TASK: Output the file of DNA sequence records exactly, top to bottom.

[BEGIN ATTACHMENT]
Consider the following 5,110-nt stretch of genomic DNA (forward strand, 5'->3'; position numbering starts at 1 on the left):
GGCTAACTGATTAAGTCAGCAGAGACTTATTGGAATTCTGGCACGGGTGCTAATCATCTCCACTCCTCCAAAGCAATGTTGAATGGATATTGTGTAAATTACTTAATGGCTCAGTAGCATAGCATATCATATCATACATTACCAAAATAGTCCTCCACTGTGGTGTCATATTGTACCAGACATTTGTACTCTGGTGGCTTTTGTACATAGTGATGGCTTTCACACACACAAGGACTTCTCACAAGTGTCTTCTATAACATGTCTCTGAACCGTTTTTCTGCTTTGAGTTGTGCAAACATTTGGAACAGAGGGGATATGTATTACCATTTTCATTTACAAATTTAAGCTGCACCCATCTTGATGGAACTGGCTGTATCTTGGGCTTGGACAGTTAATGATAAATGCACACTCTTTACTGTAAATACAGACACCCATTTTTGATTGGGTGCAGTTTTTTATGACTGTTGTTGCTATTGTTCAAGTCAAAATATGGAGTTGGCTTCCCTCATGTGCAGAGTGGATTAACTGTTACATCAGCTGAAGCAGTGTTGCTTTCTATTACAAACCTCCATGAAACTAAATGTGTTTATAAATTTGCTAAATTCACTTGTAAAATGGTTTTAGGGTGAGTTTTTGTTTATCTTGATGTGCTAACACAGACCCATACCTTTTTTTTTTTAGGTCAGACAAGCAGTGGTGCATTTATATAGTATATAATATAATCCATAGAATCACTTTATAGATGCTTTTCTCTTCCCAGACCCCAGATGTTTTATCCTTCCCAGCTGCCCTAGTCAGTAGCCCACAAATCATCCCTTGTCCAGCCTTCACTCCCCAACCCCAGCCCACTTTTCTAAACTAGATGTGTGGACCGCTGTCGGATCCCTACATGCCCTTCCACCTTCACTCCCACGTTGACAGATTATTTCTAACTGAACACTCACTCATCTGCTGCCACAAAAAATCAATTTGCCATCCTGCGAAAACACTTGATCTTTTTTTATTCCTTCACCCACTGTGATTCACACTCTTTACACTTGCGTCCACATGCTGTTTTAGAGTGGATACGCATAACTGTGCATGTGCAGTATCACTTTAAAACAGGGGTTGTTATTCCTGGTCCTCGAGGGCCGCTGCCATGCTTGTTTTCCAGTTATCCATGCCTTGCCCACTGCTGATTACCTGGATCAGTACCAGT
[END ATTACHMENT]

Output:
Consider the following 5,110-nt stretch of genomic DNA (forward strand, 5'->3'; position numbering starts at 1 on the left):
GGCTAACTGATTAAGTCAGCAGAGACTTATTGGAATTCTGGCACGGGTGCTAATCATCTCCACTCCTCCAAAGCAATGTTGAATGGATATTGTGTAAATTACTTAATGGCTCAGTAGCATAGCATATCATATCATACATTACCAAAATAGTCCTCCACTGTGGTGTCATATTGTACCAGACATTTGTACTCTGGTGGCTTTTGTACATAGTGATGGCTTTCACACACACAAGGACTTCTCACAAGTGTCTTCTATAACATGTCTCTGAACCGTTTTTCTGCTTTGAGTTGTGCAAACATTTGGAACAGAGGGGATATGTATTACCATTTTCATTTACAAATTTAAGCTGCACCCATCTTGATGGAACTGGCTGTATCTTGGGCTTGGACAGTTAATGATAAATGCACACTCTTTACTGTAAATACAGACACCCATTTTTGATTGGGTGCAGTTTTTTATGACTGTTGTTGCTATTGTTCAAGTCAAAATATGGAGTTGGCTTCCCTCATGTGCAGAGTGGATTAACTGTTACATCAGCTGAAGCAGTGTTGCTTTCTATTACAAACCTCCATGAAACTAAATGTGTTTATAAATTTGCTAAATTCACTTGTAAAATGGTTTTAGGGTGAGTTTTTGTTTATCTTGATGTGCTAACACAGACCCATACCTTTTTTTTTTTAGGTCAGACAAGCAGTGGTGCATTTATATAGTATATAATATAATCCATAGAATCACTTTATAGATGCTTTTCTCTTCCCAGACCCCAGATGTTTTATCCTTCCCAGCTGCCCTAGTCAGTAGCCCACAAATCATCCCTTGTCCAGCCTTCACTCCCCAACCCCAGCCCACTTTTCTAAACTAGATGTGTGGACCGCTGTCGGATCCCTACATGCCCTTCCACCTTCACTCCCACGTTGACAGATTATTTCTAACTGAACACTCACTCATCTGCTGCCACAAAAAATCAATTTGCCATCCTGCGAAAACACTTGATCTTTTTTTATTCCTTCACCCACTGTGATTCACACTCTTTACACTTGCGTCCACATGCTGTTTTAGAGTGGATACGCATAACTGTGCATGTGCAGTATCACTTTAAAACAGGGGTTGTTATTCCTGGTCCTCGAGGGCCGCTGCCATGCTTGTTTTCCAGTTATCCATGCCTTGCCCACTGCTGATTACCTGGATCAGTACCAGT